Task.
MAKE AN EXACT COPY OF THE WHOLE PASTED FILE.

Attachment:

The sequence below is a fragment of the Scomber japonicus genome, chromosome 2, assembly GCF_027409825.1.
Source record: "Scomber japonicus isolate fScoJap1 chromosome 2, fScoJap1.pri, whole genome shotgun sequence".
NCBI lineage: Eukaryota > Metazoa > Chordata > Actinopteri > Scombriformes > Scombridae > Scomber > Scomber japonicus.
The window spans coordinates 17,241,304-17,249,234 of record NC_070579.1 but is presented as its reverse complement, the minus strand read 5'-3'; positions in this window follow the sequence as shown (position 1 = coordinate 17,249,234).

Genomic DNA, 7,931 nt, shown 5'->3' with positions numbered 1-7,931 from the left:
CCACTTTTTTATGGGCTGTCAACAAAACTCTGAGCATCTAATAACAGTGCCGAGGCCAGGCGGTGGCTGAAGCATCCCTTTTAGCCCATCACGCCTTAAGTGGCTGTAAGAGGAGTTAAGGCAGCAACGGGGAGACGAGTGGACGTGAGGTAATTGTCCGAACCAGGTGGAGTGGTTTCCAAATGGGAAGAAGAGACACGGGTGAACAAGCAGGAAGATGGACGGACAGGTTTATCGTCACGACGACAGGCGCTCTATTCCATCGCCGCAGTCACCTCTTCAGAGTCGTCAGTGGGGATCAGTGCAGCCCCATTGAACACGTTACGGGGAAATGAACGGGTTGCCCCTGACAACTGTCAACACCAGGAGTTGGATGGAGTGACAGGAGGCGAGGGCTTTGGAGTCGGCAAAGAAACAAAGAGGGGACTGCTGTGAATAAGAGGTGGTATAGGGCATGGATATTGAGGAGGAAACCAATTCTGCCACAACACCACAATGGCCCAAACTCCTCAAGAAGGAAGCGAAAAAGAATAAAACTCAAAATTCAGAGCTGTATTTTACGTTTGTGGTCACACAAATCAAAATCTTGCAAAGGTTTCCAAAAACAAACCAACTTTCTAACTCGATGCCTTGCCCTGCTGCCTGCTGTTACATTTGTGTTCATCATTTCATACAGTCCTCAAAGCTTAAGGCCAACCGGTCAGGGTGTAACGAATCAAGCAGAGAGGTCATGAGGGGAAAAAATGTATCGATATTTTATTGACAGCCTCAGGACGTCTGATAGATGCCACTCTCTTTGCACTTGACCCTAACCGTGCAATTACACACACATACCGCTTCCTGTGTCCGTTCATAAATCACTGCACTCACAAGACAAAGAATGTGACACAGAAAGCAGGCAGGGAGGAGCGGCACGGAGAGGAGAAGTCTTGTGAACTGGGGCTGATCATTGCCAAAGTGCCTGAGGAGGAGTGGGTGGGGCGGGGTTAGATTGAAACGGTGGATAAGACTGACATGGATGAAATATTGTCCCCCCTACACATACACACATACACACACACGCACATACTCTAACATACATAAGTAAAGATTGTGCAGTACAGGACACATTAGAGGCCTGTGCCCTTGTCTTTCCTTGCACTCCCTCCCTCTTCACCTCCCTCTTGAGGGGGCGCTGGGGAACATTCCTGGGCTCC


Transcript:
The sequence below is a fragment of the Scomber japonicus genome, chromosome 2, assembly GCF_027409825.1.
Source record: "Scomber japonicus isolate fScoJap1 chromosome 2, fScoJap1.pri, whole genome shotgun sequence".
NCBI lineage: Eukaryota > Metazoa > Chordata > Actinopteri > Scombriformes > Scombridae > Scomber > Scomber japonicus.
The window spans coordinates 17,241,304-17,249,234 of record NC_070579.1 but is presented as its reverse complement, the minus strand read 5'-3'; positions in this window follow the sequence as shown (position 1 = coordinate 17,249,234).

Genomic DNA, 7,931 nt, shown 5'->3' with positions numbered 1-7,931 from the left:
CCACTTTTTTATGGGCTGTCAACAAAACTCTGAGCATCTAATAACAGTGCCGAGGCCAGGCGGTGGCTGAAGCATCCCTTTTAGCCCATCACGCCTTAAGTGGCTGTAAGAGGAGTTAAGGCAGCAACGGGGAGACGAGTGGACGTGAGGTAATTGTCCGAACCAGGTGGAGTGGTTTCCAAATGGGAAGAAGAGACACGGGTGAACAAGCAGGAAGATGGACGGACAGGTTTATCGTCACGACGACAGGCGCTCTATTCCATCGCCGCAGTCACCTCTTCAGAGTCGTCAGTGGGGATCAGTGCAGCCCCATTGAACACGTTACGGGGAAATGAACGGGTTGCCCCTGACAACTGTCAACACCAGGAGTTGGATGGAGTGACAGGAGGCGAGGGCTTTGGAGTCGGCAAAGAAACAAAGAGGGGACTGCTGTGAATAAGAGGTGGTATAGGGCATGGATATTGAGGAGGAAACCAATTCTGCCACAACACCACAATGGCCCAAACTCCTCAAGAAGGAAGCGAAAAAGAATAAAACTCAAAATTCAGAGCTGTATTTTACGTTTGTGGTCACACAAATCAAAATCTTGCAAAGGTTTCCAAAAACAAACCAACTTTCTAACTCGATGCCTTGCCCTGCTGCCTGCTGTTACATTTGTGTTCATCATTTCATACAGTCCTCAAAGCTTAAGGCCAACCGGTCAGGGTGTAACGAATCAAGCAGAGAGGTCATGAGGGGAAAAAATGTATCGATATTTTATTGACAGCCTCAGGACGTCTGATAGATGCCACTCTCTTTGCACTTGACCCTAACCGTGCAATTACACACACATACCGCTTCCTGTGTCCGTTCATAAATCACTGCACTCACAAGACAAAGAATGTGACACAGAAAGCAGGCAGGGAGGAGCGGCACGGAGAGGAGAAGTCTTGTGAACTGGGGCTGATCATTGCCAAAGTGCCTGAGGAGGAGTGGGTGGGGCGGGGTTAGATTGAAACGGTGGATAAGACTGACATGGATGAAATATTGTCCCCCCTACACATACACACATACACACACACGCACATACTCTAACATACATAAGTAAAGATTGTGCAGTACAGGACACATTAGAGGCCTGTGCCCTTGTCTTTCCTTGCACTCCCTCCCTCTTCACCTCCCTCTTGAGGGGGCGCTGGGGAACATTCCTGGGCTCC